Science

More than a quarter of UK mammals face extinction, says new report

The State of Nature report released this week shows the drastic impact of climate change on UK animals, plants and wildlife

Pine Marten: Previously endangered animal that has been brought back in the Forest of Dean due to the work of volunteers. Source: Phil Fiddes (via Flickr)

By Holly Giles

A new report from The State of Nature was published last week, looking at the distribution of UK wildlife and the changes in animal and plant abundance across our country. One of the most shocking figures from the report was that 26% of UK mammals are at serious risk of extinction. It also said one in seven species are threatened with extinction, and 41% of species have declined in the last fifty years. And it’s not just animals that are at risk: 20% of plants and 15% of fungi are also facing extinction. This may not be as compelling as cute rabbits and chicks but plants and fungi are fundamental to our ecosystems and are the building blocks for the rest of our wildlife to thrive upon.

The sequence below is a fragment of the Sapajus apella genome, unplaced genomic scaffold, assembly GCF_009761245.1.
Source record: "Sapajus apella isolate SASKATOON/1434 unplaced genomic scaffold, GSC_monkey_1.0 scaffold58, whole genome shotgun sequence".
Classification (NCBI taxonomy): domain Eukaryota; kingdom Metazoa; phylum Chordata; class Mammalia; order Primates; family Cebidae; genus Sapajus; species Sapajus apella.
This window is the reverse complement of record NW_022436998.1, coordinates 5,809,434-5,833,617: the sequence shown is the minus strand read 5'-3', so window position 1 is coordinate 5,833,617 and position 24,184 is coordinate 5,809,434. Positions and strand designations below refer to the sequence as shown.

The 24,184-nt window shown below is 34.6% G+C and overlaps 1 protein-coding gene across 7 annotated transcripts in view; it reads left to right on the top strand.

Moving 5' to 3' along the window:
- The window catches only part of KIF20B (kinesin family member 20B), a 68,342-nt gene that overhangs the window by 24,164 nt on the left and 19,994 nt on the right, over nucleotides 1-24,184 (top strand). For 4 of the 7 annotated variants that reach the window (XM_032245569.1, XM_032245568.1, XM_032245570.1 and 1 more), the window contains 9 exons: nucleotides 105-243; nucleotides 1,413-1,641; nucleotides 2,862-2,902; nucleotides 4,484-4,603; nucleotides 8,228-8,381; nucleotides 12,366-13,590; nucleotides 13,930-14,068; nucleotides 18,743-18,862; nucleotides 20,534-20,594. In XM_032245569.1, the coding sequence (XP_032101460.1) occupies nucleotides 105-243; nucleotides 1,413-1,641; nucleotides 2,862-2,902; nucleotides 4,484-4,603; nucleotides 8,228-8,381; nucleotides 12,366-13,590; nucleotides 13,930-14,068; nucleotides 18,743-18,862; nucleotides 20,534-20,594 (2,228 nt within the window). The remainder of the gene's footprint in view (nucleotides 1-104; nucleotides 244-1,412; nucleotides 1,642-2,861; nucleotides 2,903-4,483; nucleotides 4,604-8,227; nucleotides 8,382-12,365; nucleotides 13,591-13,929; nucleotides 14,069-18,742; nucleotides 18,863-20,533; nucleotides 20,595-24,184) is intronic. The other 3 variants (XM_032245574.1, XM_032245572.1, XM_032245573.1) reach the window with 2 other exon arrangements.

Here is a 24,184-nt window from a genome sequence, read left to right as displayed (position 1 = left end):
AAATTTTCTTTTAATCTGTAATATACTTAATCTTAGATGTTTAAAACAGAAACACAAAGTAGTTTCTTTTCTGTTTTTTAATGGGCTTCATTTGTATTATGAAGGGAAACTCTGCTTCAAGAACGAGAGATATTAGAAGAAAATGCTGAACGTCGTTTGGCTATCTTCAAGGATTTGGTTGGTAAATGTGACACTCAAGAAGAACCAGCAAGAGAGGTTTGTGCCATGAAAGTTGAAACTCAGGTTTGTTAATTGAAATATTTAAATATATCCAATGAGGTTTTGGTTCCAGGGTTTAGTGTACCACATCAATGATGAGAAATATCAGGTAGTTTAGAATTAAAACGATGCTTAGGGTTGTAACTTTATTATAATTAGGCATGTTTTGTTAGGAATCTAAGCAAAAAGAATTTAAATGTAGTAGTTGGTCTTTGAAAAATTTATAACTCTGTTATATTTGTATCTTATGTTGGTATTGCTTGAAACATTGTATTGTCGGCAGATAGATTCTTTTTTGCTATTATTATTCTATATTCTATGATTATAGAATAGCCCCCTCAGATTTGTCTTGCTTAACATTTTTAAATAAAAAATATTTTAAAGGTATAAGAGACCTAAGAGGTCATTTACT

The lead author of the report, Daniel Hayhow from the RSPB, said: “We know more about the UK’s wildlife than any other country on the planet, and what it is telling us should make us sit up and listen. We need to respond more urgently across the board.” Rosie Hails, from the National Trust, confirmed this statement by saying: “The UK’s wildlife is in serious trouble… we are now at a crossroads when we need to pull together with actions rather than words.” These views echo the news headlines seen daily calling the public to action against climate change and global warming.

The report, however, did have one positive finding: the amount of time donated by volunteers to environmental projects has increased by 40% since 2000, amounting to 7.5m hours. People across the country are getting involved in this movement and it has already had an impressive effect in the Forest of Dean where charity organisations are responsible for the return of the pine marten, which is one of the rarest mammals in Britain. 

People are reacting but as this new report confirms, we are not doing it fast enough or significantly enough to meet the needs of our environment. UK mammals need our immediate attention, otherwise the Great British Countryside will be changed forever.

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